Bt cotton - a safe and profitable option?
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CTA. 2004. Bt cotton - a safe and profitable option?. Rural Radio Resource Pack 04/5. Wageningen, The Netherlands: CTA.
Permanent link to cite or share this item: http://hdl.handle.net/10568/57413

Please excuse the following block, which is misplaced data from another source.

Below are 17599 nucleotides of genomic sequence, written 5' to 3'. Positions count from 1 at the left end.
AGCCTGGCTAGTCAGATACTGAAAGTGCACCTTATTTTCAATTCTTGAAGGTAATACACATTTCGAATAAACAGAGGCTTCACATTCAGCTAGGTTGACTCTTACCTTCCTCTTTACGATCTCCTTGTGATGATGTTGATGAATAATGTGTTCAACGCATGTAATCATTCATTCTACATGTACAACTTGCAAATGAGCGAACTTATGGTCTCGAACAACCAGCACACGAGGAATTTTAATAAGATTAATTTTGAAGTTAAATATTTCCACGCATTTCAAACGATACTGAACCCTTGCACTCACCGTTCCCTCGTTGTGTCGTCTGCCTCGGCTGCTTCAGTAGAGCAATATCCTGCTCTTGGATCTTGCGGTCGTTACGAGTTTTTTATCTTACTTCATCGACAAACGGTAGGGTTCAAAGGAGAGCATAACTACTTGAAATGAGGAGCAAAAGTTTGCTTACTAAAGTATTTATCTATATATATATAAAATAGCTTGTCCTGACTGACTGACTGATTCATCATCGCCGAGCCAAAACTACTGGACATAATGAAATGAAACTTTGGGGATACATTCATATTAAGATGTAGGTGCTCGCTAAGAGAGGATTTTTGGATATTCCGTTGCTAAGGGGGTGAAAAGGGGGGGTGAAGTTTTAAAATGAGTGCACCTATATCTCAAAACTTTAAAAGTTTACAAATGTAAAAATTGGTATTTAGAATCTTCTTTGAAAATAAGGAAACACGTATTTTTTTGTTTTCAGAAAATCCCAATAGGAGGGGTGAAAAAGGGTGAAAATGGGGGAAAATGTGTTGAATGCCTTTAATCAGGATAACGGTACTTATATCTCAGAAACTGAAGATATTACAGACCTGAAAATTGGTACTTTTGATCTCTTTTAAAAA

Dr Ousmane Coulibaly of the International Institute for Tropical Agriculture on the risks and potential of genetically modified (Bt) cotton.